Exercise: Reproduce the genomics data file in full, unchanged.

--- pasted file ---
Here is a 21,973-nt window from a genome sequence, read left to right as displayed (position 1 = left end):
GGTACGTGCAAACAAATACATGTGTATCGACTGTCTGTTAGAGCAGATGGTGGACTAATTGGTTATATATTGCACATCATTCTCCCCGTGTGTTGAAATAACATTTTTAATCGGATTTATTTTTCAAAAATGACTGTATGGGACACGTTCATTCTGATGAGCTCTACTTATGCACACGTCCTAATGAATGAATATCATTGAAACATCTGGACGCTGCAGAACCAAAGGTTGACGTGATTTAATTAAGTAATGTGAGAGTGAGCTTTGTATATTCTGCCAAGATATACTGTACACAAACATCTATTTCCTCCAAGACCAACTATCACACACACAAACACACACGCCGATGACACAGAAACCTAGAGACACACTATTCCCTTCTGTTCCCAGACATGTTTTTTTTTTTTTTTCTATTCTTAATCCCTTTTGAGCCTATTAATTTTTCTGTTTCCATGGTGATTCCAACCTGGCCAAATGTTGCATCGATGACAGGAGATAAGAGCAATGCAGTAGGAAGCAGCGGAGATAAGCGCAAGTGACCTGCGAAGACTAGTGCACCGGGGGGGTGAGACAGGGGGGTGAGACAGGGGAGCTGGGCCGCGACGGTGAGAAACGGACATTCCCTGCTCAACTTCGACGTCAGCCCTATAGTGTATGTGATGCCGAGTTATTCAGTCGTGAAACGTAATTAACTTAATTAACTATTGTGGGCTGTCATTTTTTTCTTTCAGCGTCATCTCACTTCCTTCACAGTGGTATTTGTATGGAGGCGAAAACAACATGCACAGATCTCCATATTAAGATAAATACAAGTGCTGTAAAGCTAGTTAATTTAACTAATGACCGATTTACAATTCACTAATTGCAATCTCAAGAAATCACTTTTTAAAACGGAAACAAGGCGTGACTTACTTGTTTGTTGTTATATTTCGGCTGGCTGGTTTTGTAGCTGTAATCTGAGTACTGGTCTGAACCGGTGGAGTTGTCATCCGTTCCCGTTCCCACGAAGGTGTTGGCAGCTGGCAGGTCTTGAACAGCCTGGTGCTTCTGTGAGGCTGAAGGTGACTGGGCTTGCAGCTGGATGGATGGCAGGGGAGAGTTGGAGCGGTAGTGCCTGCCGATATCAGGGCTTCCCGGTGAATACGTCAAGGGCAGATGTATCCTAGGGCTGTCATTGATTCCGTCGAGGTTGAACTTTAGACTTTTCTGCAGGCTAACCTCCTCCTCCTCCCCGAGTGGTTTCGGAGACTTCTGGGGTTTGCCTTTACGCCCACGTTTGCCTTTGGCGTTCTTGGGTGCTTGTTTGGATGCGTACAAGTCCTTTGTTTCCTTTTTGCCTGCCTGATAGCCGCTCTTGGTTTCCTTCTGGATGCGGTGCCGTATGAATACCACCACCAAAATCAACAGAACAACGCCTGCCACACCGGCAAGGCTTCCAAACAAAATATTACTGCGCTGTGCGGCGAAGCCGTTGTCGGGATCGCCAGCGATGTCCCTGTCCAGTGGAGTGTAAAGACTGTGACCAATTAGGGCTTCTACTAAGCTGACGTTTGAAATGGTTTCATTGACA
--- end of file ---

Here is a 21,973-nt window from a genome sequence, read left to right as displayed (position 1 = left end):
GGTACGTGCAAACAAATACATGTGTATCGACTGTCTGTTAGAGCAGATGGTGGACTAATTGGTTATATATTGCACATCATTCTCCCCGTGTGTTGAAATAACATTTTTAATCGGATTTATTTTTCAAAAATGACTGTATGGGACACGTTCATTCTGATGAGCTCTACTTATGCACACGTCCTAATGAATGAATATCATTGAAACATCTGGACGCTGCAGAACCAAAGGTTGACGTGATTTAATTAAGTAATGTGAGAGTGAGCTTTGTATATTCTGCCAAGATATACTGTACACAAACATCTATTTCCTCCAAGACCAACTATCACACACACAAACACACACGCCGATGACACAGAAACCTAGAGACACACTATTCCCTTCTGTTCCCAGACATGTTTTTTTTTTTTTTTCTATTCTTAATCCCTTTTGAGCCTATTAATTTTTCTGTTTCCATGGTGATTCCAACCTGGCCAAATGTTGCATCGATGACAGGAGATAAGAGCAATGCAGTAGGAAGCAGCGGAGATAAGCGCAAGTGACCTGCGAAGACTAGTGCACCGGGGGGGTGAGACAGGGGGGTGAGACAGGGGAGCTGGGCCGCGACGGTGAGAAACGGACATTCCCTGCTCAACTTCGACGTCAGCCCTATAGTGTATGTGATGCCGAGTTATTCAGTCGTGAAACGTAATTAACTTAATTAACTATTGTGGGCTGTCATTTTTTTCTTTCAGCGTCATCTCACTTCCTTCACAGTGGTATTTGTATGGAGGCGAAAACAACATGCACAGATCTCCATATTAAGATAAATACAAGTGCTGTAAAGCTAGTTAATTTAACTAATGACCGATTTACAATTCACTAATTGCAATCTCAAGAAATCACTTTTTAAAACGGAAACAAGGCGTGACTTACTTGTTTGTTGTTATATTTCGGCTGGCTGGTTTTGTAGCTGTAATCTGAGTACTGGTCTGAACCGGTGGAGTTGTCATCCGTTCCCGTTCCCACGAAGGTGTTGGCAGCTGGCAGGTCTTGAACAGCCTGGTGCTTCTGTGAGGCTGAAGGTGACTGGGCTTGCAGCTGGATGGATGGCAGGGGAGAGTTGGAGCGGTAGTGCCTGCCGATATCAGGGCTTCCCGGTGAATACGTCAAGGGCAGATGTATCCTAGGGCTGTCATTGATTCCGTCGAGGTTGAACTTTAGACTTTTCTGCAGGCTAACCTCCTCCTCCTCCCCGAGTGGTTTCGGAGACTTCTGGGGTTTGCCTTTACGCCCACGTTTGCCTTTGGCGTTCTTGGGTGCTTGTTTGGATGCGTACAAGTCCTTTGTTTCCTTTTTGCCTGCCTGATAGCCGCTCTTGGTTTCCTTCTGGATGCGGTGCCGTATGAATACCACCACCAAAATCAACAGAACAACGCCTGCCACACCGGCAAGGCTTCCAAACAAAATATTACTGCGCTGTGCGGCGAAGCCGTTGTCGGGATCGCCAGCGATGTCCCTGTCCAGTGGAGTGTAAAGACTGTGACCAATTAGGGCTTCTACTAAGCTGACGTTTGAAATGGTTTCATTGACA